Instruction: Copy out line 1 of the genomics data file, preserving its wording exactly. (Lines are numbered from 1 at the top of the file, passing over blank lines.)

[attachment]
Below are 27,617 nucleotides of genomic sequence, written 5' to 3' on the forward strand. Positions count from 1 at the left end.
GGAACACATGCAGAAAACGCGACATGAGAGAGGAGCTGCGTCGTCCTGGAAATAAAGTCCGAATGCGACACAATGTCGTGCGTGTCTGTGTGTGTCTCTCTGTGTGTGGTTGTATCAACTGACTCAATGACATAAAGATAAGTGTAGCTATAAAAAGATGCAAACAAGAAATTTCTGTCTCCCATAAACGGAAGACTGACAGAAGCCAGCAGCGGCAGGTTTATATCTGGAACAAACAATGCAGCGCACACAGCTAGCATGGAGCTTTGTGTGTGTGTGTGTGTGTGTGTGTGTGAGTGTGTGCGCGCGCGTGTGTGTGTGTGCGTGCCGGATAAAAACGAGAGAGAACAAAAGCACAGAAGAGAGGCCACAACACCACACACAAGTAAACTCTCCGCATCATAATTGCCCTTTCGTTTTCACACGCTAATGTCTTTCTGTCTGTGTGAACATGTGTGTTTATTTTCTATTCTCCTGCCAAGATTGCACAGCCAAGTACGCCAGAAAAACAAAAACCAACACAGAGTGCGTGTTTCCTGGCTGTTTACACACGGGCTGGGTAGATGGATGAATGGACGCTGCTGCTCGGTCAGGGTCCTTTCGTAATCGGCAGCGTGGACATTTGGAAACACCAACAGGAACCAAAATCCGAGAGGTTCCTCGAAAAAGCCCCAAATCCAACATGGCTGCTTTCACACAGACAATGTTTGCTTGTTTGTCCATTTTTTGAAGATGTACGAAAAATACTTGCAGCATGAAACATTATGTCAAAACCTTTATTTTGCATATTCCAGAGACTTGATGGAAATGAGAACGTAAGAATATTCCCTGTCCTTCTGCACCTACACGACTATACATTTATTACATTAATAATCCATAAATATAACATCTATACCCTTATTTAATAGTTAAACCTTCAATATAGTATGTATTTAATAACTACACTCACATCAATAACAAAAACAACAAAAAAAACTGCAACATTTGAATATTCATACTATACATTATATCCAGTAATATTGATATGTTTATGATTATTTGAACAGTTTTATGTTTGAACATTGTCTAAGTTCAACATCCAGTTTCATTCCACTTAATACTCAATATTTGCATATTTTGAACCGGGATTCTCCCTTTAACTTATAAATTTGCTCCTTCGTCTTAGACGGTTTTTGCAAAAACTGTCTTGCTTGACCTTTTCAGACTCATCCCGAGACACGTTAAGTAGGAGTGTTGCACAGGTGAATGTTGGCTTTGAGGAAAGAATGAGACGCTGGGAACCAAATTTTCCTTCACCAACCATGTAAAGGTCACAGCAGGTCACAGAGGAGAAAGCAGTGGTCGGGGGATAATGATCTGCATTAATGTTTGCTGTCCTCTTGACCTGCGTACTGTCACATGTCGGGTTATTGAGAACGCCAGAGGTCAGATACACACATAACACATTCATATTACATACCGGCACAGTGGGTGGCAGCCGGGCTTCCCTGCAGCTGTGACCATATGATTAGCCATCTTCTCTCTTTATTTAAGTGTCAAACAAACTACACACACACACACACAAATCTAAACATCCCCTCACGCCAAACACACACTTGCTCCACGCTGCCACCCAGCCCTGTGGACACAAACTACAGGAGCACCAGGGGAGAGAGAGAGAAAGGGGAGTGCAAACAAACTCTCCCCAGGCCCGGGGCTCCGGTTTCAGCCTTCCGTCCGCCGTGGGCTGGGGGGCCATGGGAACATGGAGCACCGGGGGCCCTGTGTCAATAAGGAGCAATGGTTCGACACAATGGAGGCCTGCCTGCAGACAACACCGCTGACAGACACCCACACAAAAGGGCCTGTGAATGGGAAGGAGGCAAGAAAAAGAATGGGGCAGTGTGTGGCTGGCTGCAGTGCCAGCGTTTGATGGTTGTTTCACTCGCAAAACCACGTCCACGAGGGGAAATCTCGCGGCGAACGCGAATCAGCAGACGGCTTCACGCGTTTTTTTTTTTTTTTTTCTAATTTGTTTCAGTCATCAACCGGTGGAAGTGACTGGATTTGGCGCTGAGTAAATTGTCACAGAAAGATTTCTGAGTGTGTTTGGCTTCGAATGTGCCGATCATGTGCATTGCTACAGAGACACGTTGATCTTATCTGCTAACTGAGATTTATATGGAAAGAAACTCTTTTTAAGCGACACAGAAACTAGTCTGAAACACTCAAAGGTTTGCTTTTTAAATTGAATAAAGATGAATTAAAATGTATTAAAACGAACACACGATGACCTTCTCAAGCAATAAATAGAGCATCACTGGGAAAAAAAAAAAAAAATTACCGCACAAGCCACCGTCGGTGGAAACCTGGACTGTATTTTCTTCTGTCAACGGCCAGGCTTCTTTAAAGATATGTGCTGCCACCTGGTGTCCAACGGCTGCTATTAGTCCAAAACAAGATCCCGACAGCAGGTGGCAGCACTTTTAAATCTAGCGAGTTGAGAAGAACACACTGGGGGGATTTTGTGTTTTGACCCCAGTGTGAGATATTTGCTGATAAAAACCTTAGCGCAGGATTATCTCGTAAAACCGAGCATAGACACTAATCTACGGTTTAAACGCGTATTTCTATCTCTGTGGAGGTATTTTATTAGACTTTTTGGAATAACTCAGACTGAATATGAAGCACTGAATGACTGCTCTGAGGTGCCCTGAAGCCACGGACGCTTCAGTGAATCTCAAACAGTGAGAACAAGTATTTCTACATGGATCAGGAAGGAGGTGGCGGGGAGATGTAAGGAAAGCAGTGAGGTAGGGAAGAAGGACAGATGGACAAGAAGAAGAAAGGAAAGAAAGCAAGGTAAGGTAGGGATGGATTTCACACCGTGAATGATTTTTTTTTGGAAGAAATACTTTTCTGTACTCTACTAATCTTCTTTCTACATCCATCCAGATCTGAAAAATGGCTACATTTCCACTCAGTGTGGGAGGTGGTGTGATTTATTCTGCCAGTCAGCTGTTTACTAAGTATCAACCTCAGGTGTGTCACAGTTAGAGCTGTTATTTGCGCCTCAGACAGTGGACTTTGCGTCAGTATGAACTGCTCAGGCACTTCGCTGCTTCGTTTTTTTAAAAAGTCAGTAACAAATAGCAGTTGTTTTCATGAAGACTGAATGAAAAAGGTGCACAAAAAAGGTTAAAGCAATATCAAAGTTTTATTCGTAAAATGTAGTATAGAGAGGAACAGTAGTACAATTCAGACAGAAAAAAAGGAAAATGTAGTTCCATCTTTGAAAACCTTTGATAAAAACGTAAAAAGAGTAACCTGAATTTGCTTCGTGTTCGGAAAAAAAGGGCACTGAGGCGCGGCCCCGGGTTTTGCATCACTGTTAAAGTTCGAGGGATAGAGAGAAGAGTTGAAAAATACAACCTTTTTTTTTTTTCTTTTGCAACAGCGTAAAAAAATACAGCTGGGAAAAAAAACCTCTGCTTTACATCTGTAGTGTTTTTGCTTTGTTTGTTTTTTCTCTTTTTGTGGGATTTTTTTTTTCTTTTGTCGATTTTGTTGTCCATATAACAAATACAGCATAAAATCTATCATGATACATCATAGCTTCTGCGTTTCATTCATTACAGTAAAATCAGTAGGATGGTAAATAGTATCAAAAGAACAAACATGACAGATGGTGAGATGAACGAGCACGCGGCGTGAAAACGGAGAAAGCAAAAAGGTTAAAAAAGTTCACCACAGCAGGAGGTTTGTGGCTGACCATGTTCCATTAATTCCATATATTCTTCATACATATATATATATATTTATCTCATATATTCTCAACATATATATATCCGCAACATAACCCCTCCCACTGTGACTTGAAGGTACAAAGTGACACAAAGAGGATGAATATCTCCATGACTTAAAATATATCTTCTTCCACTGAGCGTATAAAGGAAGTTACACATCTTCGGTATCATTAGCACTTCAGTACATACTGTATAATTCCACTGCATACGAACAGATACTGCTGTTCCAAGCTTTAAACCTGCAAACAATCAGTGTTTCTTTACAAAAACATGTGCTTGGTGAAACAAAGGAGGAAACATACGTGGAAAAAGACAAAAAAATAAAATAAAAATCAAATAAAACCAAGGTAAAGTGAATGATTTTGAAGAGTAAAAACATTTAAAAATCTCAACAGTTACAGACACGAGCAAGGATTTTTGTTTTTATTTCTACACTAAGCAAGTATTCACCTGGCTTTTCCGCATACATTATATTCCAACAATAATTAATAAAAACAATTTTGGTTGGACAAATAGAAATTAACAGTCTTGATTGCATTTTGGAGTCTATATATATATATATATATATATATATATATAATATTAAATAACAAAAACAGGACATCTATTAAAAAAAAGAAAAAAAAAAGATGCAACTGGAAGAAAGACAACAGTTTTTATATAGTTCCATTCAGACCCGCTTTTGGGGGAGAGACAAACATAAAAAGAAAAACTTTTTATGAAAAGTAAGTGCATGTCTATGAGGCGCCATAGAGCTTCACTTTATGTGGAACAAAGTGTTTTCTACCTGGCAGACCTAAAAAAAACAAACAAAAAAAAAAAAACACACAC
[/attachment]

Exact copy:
Below are 27,617 nucleotides of genomic sequence, written 5' to 3' on the forward strand. Positions count from 1 at the left end.